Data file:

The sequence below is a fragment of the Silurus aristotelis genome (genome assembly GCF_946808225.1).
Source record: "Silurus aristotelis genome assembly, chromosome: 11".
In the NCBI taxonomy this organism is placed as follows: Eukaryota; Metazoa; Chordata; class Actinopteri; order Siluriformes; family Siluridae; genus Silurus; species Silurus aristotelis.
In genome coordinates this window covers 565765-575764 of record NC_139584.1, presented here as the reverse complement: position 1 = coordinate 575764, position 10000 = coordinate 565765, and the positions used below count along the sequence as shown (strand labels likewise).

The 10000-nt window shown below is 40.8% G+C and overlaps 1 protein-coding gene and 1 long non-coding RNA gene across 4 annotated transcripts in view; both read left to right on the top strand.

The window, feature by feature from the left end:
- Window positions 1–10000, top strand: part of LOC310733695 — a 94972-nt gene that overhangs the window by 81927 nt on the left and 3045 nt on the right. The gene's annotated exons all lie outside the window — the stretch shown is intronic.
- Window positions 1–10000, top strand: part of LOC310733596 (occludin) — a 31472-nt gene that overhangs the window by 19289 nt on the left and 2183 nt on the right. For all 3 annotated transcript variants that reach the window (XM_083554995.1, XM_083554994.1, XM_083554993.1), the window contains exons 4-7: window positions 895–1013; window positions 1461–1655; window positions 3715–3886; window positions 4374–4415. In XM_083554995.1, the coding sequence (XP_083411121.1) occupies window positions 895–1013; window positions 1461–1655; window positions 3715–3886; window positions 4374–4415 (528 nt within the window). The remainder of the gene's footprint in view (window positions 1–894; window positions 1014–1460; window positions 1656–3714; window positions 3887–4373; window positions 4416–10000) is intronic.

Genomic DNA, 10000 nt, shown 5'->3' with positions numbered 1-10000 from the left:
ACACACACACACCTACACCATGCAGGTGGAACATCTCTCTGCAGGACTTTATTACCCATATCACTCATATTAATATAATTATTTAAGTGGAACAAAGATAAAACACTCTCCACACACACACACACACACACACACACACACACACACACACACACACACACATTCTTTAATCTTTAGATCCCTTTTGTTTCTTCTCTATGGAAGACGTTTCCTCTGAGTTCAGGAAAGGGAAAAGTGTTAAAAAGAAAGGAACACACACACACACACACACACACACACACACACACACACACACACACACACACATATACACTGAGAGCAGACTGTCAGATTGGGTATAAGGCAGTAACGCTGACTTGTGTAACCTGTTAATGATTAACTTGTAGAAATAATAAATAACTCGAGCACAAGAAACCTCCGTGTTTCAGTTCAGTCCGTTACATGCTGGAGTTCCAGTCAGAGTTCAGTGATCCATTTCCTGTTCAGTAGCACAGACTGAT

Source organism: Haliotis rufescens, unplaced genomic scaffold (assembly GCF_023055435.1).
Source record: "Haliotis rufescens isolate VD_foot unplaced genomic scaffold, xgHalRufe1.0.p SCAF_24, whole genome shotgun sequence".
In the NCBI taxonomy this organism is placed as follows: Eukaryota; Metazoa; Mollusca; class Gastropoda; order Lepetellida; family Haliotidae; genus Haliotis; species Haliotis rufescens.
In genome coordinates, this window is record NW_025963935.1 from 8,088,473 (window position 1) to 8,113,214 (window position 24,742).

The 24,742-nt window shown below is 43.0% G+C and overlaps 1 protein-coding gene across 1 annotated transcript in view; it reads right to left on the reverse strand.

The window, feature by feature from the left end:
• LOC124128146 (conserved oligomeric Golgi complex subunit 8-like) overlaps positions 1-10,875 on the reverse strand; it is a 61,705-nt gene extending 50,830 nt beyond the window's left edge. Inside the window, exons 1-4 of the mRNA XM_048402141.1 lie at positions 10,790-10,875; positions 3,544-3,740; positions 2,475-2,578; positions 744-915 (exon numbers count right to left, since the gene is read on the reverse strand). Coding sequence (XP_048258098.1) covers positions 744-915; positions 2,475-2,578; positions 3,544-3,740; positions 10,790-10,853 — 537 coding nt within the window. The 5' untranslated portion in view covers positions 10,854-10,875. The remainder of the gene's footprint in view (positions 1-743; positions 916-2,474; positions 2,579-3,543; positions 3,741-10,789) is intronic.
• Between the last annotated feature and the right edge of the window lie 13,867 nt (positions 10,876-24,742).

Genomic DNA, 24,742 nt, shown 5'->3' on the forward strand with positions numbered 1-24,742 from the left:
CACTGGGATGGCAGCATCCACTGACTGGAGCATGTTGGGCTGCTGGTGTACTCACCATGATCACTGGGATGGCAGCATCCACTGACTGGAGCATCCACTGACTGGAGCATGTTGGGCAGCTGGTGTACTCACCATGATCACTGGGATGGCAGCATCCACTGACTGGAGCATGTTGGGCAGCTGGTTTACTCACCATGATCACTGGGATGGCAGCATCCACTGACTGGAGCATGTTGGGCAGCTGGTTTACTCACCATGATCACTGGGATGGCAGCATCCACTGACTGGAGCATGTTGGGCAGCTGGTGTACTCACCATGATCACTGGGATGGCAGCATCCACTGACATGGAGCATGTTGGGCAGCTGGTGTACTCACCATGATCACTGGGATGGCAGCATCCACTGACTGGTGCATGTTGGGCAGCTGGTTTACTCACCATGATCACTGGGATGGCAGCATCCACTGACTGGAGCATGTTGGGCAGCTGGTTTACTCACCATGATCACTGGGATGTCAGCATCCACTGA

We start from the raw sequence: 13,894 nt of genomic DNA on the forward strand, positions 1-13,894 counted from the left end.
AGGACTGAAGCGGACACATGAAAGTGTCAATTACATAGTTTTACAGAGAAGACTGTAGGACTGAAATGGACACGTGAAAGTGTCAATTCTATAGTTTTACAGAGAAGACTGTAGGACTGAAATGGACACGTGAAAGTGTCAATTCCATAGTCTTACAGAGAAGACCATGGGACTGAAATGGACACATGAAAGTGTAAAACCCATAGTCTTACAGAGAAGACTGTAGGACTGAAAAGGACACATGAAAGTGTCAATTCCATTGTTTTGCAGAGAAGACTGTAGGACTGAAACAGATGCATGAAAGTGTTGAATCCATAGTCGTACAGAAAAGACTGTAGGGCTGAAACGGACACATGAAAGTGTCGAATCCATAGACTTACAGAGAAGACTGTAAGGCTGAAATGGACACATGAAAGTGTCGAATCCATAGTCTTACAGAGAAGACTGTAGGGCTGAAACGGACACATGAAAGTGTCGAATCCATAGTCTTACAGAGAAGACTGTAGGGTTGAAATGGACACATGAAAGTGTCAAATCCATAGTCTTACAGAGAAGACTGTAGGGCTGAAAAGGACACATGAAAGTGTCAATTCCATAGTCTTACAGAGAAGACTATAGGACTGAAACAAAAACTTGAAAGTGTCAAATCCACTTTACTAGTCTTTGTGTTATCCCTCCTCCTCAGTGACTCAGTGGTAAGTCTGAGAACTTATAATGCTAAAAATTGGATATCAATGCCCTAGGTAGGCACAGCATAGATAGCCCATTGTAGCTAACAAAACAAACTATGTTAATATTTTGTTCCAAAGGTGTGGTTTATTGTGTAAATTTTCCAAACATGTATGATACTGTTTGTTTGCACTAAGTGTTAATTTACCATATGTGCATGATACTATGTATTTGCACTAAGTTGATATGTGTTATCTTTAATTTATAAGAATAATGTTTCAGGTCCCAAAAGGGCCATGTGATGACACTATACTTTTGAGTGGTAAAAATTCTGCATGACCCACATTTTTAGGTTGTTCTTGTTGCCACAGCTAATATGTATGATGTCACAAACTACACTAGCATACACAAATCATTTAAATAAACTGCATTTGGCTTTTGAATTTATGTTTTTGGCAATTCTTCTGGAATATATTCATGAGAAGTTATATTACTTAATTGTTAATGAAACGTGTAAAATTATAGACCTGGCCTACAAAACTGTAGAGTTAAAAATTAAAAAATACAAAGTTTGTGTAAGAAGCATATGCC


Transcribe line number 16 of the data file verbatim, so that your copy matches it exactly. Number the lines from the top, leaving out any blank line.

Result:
The window, feature by feature from the left end: